• by ( 40893 ) <> on Thursday April 13, 2006 @04:59PM (#15124789) Homepage

    Staring at a screen reduces the blinking frequency. When blinking less often, the eyes dry faster. The lack of moisture is even worse when contact lenses are worn. Dry eyes irritate faster. Contact lenses accelerate the irritation and make it worse. And if you start rubbing your eyes on top of all that, then you are really in for some reaally nice inflammation... Do yourself a favor : don't go that way and keep wearing glasses.

    I still use throwaway contacts, but only for outdoor activities of when I just want to go out with no glasses. I spend most of my waking hours in front of screens and then glasses are the best tool : they correct well, they are easy on the eyes and their field of view is bigger that the screens anyway.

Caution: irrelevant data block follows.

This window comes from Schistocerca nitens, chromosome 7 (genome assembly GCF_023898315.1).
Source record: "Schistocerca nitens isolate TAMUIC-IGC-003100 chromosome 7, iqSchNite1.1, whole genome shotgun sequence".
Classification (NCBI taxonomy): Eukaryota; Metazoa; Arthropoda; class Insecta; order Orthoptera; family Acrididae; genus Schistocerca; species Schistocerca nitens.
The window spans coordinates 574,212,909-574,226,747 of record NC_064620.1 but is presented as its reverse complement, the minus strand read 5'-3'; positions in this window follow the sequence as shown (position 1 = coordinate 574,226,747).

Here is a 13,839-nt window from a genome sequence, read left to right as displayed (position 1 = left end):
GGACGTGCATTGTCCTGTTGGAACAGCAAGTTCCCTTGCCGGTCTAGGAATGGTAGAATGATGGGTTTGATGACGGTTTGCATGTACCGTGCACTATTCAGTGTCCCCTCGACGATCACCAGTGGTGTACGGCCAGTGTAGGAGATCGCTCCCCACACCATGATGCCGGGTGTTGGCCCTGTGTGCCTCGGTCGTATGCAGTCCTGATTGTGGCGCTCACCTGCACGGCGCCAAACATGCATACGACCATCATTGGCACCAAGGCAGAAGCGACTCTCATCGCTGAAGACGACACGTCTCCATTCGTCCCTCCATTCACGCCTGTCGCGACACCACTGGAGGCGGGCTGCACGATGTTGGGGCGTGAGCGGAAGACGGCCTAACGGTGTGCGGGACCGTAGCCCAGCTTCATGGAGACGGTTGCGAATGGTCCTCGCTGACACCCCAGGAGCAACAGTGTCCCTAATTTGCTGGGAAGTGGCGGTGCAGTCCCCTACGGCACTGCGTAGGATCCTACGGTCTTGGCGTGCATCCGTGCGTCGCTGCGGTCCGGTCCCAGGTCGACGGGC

Now let the Lasik flamewar begin.

  • I alternate between contacts (disposable torics) and glasses. I have MUCH less eye strain with contacts, but the drying out becomes a problem. I've come to the point to where I have started carrying a small bottle of ReNu with me. That seems to work just fine -- for me.

    • by NekoXP ( 67564 ) i d=adOW2nqhjEKE&refer=us []

      April 13 (Bloomberg) -- Bausch & Lomb Inc., the maker of a contact lens cleaner linked to a dangerous eye infection, withdrew the product from the U.S. market and offered refunds to consumers.

      Wearers of contact lenses shouldn't use ReNu with MoistureLoc while the outbreak is being investigated, Rochester, New York- based Bausch & Lomb said today in a statement. The company asked retailers to remove the solution